Nothing can make our life, or the lives of other people, more beautiful than perpetual kindness,” Leo Tolstoy — a man of colossal compassion and blind spots — wrote whileas it neared its end. Practice kindness all day to everybody, and you will realize you’re already in heaven now,” Jack Kerouac half-resolved, half-instructed an epoch later in a to his first wife and lifelong friend. Of course, even the best-intentioned of us are not capable of perpetual kindness or being our most elevated selves all day with everybody.
Discontinuous and self-contradictory, even under the safest and sanest circumstances, human beings are not wired for constancy of feeling, conduct, or selfhood. If you have not watched yourself, helpless and horrified, transform into an ill-tempered child with a loved one or the unsuspectingthe produce aisle with his basket of bok choy, you have not lived. When the world grows unsafe, when life charges at us with its stresses and sorrows, our devotion to kindness can short-circuit with alarming ease. Yet, paradoxically, we often calibrate and supercharge our capacity for kindness in the laboratory of loss and uncertainty And it is always, as Kerouac intuited, a practice.
In 1978, drawing on a, Naomi Shihab Nye captured this problematic, beautiful, redemptive transmutation of fear into kindness in a poem of uncommon soulfulness and an empathic wingspan that has since become a classic — a classic now part of Edward Hirsch’s finely curated anthology ( ); a classic reimagined in a lovely short film by illustrator and my friends at the :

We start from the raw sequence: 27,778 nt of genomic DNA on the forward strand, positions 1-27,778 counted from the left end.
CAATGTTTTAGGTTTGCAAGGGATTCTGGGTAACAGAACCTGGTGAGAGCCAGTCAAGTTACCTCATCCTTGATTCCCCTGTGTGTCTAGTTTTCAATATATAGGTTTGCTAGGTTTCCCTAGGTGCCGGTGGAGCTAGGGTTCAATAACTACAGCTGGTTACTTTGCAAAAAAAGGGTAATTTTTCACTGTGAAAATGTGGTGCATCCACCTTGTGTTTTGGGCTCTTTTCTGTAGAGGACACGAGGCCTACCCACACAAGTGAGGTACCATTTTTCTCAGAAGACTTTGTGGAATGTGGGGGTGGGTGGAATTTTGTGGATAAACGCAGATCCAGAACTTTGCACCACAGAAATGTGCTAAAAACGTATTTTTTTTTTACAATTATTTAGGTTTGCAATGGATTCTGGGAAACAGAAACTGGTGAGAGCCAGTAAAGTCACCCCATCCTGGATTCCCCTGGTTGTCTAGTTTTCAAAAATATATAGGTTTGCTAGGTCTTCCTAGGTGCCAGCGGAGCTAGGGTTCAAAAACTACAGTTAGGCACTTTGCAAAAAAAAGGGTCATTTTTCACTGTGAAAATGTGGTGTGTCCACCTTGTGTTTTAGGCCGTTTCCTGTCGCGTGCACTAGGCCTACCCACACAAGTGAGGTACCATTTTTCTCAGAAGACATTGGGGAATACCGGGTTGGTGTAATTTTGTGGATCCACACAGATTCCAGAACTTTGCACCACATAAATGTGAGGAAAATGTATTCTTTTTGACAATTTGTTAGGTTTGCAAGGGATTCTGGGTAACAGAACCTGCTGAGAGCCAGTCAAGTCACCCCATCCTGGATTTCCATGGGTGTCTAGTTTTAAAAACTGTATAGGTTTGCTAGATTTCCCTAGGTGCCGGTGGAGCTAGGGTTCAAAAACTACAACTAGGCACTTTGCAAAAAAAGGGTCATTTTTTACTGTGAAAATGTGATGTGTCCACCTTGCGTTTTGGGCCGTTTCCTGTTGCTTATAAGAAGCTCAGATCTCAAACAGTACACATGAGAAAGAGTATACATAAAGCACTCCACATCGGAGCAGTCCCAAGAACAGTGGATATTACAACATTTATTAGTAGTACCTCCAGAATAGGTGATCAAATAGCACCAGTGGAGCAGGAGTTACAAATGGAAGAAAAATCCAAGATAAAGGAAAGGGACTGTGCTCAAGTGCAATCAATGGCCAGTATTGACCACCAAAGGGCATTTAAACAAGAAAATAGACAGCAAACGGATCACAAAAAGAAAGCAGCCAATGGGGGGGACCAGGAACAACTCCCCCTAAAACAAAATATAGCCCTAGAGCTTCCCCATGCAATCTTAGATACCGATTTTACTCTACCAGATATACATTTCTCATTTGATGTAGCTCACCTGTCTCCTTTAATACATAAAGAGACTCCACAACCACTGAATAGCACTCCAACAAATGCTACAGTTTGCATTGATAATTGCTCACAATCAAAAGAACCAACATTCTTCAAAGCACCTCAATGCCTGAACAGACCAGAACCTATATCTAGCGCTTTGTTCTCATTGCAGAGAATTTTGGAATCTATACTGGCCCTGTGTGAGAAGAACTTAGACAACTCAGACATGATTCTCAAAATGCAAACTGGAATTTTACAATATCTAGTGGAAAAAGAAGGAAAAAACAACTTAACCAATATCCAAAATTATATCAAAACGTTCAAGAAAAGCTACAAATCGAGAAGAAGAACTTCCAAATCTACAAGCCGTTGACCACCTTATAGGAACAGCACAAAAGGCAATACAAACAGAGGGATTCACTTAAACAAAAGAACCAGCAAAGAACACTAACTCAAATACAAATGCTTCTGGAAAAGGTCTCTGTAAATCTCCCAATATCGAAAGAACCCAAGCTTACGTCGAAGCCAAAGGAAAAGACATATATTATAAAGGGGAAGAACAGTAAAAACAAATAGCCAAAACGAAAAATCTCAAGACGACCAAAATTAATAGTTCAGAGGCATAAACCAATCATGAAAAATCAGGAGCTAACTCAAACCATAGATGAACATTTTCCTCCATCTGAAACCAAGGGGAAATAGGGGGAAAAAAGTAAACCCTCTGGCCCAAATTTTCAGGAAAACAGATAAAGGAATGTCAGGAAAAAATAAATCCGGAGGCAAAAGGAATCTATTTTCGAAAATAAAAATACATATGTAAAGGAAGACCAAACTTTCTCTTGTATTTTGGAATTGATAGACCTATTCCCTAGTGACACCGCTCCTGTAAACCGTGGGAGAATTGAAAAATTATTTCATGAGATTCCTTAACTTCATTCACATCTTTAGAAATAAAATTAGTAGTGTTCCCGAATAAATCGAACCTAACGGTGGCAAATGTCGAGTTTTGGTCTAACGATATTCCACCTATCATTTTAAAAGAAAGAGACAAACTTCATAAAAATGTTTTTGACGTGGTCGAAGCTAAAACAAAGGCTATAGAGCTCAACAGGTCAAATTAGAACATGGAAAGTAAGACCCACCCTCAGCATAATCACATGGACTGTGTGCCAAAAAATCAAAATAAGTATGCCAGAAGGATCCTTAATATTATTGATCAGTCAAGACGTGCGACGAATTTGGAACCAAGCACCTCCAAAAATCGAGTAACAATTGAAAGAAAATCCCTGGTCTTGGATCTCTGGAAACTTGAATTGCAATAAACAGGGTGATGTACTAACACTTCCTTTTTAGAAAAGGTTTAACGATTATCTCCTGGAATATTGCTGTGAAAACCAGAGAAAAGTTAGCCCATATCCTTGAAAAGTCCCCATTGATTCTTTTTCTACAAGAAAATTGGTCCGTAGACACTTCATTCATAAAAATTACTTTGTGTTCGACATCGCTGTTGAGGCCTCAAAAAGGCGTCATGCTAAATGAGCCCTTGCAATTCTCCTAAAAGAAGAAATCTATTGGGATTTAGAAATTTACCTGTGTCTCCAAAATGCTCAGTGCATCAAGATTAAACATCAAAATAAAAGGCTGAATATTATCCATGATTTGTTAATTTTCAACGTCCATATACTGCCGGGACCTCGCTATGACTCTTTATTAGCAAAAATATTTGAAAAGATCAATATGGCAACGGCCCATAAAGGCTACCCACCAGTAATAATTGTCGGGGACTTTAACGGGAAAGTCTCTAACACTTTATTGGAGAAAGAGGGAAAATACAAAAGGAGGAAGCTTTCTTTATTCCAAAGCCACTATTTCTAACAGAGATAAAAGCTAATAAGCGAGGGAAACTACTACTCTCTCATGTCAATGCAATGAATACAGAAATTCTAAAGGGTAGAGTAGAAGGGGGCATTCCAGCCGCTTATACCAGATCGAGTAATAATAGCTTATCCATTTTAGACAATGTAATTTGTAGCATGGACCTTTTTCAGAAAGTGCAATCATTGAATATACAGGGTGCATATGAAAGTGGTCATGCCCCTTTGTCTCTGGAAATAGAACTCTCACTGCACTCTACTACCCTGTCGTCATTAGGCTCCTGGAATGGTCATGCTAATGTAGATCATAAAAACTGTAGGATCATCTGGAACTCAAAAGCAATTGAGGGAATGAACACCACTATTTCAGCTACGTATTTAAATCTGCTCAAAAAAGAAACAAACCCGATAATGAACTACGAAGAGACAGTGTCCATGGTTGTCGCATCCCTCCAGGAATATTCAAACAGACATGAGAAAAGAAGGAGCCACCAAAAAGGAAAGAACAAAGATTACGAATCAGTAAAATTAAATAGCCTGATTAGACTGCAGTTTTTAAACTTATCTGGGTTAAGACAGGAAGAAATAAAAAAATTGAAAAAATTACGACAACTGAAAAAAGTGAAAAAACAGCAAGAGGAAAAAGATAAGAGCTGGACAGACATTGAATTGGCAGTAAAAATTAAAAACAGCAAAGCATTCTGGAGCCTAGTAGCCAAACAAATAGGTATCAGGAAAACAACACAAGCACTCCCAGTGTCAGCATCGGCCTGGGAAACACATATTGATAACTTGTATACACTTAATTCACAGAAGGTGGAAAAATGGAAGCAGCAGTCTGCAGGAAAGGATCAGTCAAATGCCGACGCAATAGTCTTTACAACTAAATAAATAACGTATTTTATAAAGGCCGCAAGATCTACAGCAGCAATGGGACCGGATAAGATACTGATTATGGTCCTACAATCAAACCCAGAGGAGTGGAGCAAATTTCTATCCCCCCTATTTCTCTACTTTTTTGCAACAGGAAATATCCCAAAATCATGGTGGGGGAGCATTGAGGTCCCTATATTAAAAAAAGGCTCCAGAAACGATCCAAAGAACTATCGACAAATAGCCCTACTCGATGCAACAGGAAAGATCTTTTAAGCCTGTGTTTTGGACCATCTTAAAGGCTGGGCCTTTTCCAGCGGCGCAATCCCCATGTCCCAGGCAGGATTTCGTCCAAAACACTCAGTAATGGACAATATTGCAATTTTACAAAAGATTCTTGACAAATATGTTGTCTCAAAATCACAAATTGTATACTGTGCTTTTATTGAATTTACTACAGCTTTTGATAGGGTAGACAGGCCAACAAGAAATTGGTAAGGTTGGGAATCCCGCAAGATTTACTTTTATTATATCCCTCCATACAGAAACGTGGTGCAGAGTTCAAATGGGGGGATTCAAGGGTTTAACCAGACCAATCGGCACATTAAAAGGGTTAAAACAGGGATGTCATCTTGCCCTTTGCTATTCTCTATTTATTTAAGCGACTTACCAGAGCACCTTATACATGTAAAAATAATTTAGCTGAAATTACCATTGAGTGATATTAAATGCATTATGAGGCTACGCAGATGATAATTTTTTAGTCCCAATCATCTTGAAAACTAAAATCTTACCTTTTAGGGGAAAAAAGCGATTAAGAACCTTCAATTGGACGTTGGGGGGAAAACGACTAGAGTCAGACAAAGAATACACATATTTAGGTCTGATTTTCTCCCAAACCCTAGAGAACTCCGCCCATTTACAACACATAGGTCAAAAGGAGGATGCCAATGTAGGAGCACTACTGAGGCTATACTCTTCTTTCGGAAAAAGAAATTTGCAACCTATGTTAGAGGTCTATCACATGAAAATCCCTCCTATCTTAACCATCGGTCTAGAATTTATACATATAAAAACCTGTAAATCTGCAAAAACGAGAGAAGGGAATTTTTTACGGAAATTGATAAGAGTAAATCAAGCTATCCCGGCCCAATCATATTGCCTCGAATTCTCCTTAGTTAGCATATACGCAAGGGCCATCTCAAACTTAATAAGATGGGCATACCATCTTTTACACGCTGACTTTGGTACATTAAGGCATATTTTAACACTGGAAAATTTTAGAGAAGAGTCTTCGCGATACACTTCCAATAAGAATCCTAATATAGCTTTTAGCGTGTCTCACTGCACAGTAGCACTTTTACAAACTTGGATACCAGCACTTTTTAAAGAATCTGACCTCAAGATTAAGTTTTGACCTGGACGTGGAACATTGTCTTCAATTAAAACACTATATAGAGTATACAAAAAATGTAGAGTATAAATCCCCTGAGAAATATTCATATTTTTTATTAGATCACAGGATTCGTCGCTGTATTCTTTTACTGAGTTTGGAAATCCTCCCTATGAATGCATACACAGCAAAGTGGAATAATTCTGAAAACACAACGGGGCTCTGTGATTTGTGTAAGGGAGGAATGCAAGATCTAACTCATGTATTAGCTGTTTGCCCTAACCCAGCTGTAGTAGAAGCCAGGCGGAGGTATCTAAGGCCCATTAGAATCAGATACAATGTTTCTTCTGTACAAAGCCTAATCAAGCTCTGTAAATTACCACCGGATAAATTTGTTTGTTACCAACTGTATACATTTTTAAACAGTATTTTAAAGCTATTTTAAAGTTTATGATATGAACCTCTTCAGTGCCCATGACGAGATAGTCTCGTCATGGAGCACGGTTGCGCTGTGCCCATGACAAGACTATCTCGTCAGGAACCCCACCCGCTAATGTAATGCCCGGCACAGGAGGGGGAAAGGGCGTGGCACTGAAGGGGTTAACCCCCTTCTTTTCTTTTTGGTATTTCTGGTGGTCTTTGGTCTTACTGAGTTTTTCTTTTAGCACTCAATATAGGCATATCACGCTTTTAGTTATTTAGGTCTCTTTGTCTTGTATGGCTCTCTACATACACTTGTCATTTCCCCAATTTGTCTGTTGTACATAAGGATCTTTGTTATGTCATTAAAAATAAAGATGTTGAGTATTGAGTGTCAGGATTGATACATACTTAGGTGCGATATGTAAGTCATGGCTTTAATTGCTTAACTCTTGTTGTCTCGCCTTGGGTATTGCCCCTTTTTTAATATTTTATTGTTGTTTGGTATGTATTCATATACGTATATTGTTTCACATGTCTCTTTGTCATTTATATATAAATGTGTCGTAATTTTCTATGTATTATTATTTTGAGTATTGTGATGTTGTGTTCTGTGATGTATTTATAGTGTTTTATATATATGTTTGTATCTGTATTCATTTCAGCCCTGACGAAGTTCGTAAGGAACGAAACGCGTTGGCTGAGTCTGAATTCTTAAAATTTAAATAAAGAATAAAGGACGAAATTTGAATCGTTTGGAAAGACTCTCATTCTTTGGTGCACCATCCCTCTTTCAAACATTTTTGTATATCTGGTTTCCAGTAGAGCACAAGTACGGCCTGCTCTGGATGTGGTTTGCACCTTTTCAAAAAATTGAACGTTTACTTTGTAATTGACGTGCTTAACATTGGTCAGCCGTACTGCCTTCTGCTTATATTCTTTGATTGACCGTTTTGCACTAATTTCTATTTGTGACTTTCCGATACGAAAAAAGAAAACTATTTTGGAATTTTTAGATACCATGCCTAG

by Naomi Shihab Nye
what kindness is
it would help if you lost things,
feel the future dissolve in a moment
like salt in a weakened broth.
What you ,
what you counted and carefully saved,
all this must go so you
how desolate the landscape can be
between the regions of kindness.
How you ride and ride
thinking the bus will never stop,
the passengers eating maize and chicken
will stare out the forever.
Before you learn the tender gravity of kindness,
it would help if you traveled in a white poncho
You must see how this could be you,
how he, too, was someone
who journeyed through the night with plans
and the simple breath that kept him alive.
you must .
It would help if you woke up with sorrow.
You to it till your voice
catches the thread of all sorrows
and you see the size of the cloth.
Then it is only kindness that makes sense anymore,
only service that ties your shoes
and and purchase bread,
only heart that raises its head
from the crowd of the
It is I you have been looking for,
and then goes with you everywhere
like a shadow or a friend.
Complement with a fascinating cultural history of, Jacqueline Woodson’s letter to children about empathy, and George Sand’s — a poignant parable about choosing kindness and generosity over cynicism and fear — then revisit other soul-broadening animated poems: by Marie Howe, by Linda France, and by Wendell Berry.